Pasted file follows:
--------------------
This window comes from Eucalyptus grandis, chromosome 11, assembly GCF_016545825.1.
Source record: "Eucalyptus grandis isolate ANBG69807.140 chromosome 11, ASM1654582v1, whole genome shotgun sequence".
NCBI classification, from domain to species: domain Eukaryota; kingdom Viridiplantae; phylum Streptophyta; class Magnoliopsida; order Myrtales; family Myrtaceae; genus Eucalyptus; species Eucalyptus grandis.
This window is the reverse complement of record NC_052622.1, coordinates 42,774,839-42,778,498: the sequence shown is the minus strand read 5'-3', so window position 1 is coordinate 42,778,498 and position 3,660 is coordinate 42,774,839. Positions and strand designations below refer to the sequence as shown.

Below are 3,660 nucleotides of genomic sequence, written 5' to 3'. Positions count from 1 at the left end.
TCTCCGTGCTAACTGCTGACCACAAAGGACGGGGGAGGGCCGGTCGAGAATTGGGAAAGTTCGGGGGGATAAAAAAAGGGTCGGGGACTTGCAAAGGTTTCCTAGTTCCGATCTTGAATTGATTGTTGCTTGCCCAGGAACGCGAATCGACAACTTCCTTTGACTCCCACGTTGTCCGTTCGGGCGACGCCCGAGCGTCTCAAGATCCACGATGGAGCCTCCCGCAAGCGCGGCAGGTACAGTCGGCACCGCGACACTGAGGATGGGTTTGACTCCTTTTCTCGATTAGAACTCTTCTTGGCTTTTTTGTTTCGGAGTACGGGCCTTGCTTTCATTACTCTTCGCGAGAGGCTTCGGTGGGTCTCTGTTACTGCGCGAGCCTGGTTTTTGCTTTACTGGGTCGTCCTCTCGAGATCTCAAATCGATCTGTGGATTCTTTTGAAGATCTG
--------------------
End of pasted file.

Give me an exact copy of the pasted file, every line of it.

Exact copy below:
This window comes from Eucalyptus grandis, chromosome 11, assembly GCF_016545825.1.
Source record: "Eucalyptus grandis isolate ANBG69807.140 chromosome 11, ASM1654582v1, whole genome shotgun sequence".
NCBI classification, from domain to species: domain Eukaryota; kingdom Viridiplantae; phylum Streptophyta; class Magnoliopsida; order Myrtales; family Myrtaceae; genus Eucalyptus; species Eucalyptus grandis.
This window is the reverse complement of record NC_052622.1, coordinates 42,774,839-42,778,498: the sequence shown is the minus strand read 5'-3', so window position 1 is coordinate 42,778,498 and position 3,660 is coordinate 42,774,839. Positions and strand designations below refer to the sequence as shown.

Below are 3,660 nucleotides of genomic sequence, written 5' to 3'. Positions count from 1 at the left end.
TCTCCGTGCTAACTGCTGACCACAAAGGACGGGGGAGGGCCGGTCGAGAATTGGGAAAGTTCGGGGGGATAAAAAAAGGGTCGGGGACTTGCAAAGGTTTCCTAGTTCCGATCTTGAATTGATTGTTGCTTGCCCAGGAACGCGAATCGACAACTTCCTTTGACTCCCACGTTGTCCGTTCGGGCGACGCCCGAGCGTCTCAAGATCCACGATGGAGCCTCCCGCAAGCGCGGCAGGTACAGTCGGCACCGCGACACTGAGGATGGGTTTGACTCCTTTTCTCGATTAGAACTCTTCTTGGCTTTTTTGTTTCGGAGTACGGGCCTTGCTTTCATTACTCTTCGCGAGAGGCTTCGGTGGGTCTCTGTTACTGCGCGAGCCTGGTTTTTGCTTTACTGGGTCGTCCTCTCGAGATCTCAAATCGATCTGTGGATTCTTTTGAAGATCTG